Updated 14 March 2014

Killer pig virus hits US pork producers

Small pork producers in the US need disaster assistance because of a virus that has killed over four million pigs countrywide.


Two US Senators urged the US Department of Agriculture to approve disaster assistance for small pork producers affected by a deadly virus that has killed more than four million pigs across the United States in the past year.


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Democrats Debbie Stabenow of Michigan, chair of the Senate Agriculture Committee, and Kay Hagan of North Carolina, the number two US hog producer, also urged increased research to find a vaccine for Porcine Endemic Diarrhoea Virus (PEDv), for which no treatment currently exists.

"Pork producers that have been impacted by PEDv face economic devastation," the senators wrote in a letter to US Agriculture Secretary Tom Vilsack.

"If this disease persists, pork herds will continue to diminish and producers risk going out of business," they said.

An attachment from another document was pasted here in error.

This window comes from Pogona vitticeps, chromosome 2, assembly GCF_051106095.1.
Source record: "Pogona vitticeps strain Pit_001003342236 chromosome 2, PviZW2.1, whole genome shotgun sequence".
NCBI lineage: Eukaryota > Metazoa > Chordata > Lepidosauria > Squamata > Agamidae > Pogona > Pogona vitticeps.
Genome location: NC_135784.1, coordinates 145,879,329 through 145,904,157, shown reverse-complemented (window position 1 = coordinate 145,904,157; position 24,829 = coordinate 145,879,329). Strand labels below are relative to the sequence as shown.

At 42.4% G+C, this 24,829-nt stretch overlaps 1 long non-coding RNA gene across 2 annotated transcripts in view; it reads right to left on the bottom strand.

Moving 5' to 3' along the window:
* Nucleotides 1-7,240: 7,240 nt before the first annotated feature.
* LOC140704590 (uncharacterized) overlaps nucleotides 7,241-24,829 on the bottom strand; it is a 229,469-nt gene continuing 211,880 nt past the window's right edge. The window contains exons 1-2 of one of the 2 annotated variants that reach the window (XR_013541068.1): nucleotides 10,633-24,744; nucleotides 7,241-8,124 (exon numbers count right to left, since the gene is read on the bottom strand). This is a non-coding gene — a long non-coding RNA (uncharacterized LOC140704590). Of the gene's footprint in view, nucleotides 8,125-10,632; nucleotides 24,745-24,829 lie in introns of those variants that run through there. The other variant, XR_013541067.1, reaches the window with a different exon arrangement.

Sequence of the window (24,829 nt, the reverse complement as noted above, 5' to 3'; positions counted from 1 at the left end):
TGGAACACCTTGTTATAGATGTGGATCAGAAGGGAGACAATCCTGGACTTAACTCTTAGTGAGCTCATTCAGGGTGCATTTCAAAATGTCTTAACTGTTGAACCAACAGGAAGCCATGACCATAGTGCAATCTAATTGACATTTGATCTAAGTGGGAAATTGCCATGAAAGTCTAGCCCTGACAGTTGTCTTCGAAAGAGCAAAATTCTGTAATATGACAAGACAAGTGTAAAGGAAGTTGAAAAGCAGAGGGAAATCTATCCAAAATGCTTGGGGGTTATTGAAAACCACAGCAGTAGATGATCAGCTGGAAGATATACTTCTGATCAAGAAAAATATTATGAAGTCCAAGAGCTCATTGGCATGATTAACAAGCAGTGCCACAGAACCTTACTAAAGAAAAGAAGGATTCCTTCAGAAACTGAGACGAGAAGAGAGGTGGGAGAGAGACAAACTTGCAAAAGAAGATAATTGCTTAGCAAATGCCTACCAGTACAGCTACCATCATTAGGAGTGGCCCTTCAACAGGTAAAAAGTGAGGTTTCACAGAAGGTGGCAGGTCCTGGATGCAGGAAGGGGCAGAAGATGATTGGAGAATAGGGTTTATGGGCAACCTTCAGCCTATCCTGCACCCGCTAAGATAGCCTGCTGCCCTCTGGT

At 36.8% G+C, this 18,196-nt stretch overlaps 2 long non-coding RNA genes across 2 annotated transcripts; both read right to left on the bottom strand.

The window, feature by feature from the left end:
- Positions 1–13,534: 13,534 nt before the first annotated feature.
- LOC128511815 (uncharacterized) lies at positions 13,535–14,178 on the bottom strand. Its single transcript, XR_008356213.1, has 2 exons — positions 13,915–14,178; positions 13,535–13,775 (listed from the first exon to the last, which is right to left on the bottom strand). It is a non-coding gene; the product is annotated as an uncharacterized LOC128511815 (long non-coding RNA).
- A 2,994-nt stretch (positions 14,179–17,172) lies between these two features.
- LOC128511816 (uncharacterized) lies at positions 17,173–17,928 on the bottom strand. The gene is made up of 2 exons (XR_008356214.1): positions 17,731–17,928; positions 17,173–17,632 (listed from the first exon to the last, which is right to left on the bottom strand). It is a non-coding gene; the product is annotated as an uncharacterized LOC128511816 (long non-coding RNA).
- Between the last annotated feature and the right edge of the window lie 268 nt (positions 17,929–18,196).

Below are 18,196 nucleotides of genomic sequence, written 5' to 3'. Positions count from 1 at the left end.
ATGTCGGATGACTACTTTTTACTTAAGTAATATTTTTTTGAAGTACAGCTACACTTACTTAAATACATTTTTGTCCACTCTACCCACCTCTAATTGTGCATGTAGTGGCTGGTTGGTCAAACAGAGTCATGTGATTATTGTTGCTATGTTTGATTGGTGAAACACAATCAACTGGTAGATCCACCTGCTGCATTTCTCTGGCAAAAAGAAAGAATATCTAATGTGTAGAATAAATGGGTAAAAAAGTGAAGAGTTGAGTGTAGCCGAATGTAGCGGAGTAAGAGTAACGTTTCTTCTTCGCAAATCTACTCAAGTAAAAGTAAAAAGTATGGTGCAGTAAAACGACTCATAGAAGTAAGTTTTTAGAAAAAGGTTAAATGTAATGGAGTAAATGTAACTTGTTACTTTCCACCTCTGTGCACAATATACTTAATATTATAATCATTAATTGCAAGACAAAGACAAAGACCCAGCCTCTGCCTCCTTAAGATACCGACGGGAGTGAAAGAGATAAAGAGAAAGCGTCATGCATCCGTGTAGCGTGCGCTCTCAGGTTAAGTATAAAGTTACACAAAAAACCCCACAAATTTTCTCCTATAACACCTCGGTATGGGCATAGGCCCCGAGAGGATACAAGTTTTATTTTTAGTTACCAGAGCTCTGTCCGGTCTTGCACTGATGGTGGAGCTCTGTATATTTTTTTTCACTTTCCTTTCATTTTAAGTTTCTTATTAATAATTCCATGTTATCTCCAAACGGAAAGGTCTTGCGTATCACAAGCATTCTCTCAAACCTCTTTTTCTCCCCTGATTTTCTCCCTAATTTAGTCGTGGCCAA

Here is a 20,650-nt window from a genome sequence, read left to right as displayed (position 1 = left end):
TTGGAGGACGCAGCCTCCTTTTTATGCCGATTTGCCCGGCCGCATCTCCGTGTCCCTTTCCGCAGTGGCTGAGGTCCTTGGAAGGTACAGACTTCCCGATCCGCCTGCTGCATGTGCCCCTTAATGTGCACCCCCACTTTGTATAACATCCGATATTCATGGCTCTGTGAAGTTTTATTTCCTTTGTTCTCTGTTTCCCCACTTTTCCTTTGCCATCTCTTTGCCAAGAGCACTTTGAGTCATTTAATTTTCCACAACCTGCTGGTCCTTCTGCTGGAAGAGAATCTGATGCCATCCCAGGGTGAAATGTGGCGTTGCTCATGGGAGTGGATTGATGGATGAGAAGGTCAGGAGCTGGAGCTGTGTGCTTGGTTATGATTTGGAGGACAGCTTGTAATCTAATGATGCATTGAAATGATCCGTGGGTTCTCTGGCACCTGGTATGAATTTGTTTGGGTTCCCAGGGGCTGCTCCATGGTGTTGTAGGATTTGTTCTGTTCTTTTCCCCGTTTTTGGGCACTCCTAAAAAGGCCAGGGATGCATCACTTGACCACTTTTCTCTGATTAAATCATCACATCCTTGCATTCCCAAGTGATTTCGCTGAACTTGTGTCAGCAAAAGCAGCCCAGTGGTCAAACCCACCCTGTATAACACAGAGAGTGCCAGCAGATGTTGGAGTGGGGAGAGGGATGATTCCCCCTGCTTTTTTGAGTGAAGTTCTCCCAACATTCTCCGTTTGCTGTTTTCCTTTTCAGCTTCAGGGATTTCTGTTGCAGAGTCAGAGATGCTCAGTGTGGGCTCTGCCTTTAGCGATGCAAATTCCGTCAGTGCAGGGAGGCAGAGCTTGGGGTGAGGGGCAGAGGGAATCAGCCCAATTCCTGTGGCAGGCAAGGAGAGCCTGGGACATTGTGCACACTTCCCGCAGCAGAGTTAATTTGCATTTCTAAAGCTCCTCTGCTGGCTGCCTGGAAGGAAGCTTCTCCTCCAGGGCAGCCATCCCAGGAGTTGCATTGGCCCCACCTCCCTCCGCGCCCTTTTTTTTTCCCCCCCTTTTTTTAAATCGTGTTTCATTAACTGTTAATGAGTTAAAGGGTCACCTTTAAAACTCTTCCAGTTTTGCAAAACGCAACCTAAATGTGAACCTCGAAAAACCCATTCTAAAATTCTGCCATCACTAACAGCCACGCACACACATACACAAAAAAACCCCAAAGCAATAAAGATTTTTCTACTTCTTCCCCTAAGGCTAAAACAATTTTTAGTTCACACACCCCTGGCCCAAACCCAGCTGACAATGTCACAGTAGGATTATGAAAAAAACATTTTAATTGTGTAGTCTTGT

Increased costs

PEDv causes diarrhoea, vomiting and severe dehydration in pigs. It has a reported mortality rate of 80 to 100% for piglets under two weeks old; older pigs have a better chance of recovery.

Cases have been increasing recently across the US farm belt. There have been 4 458 confirmed outbreaks of PEDv in 27 states, according to figures from the USDA's National Animal Health Laboratory Network. Arizona became the latest state to report the virus.

The virus has also been found in four Canadian provinces.

Pork processors have been finding it more difficult to buy hogs for slaughter, and this has started to filter through the supply chain.

A top official from Tyson Foods Inc said that the virus was likely to result in higher pork prices, as meat producers pass along to consumers their increased input costs.

(Picture: A pig from Shutterstock)


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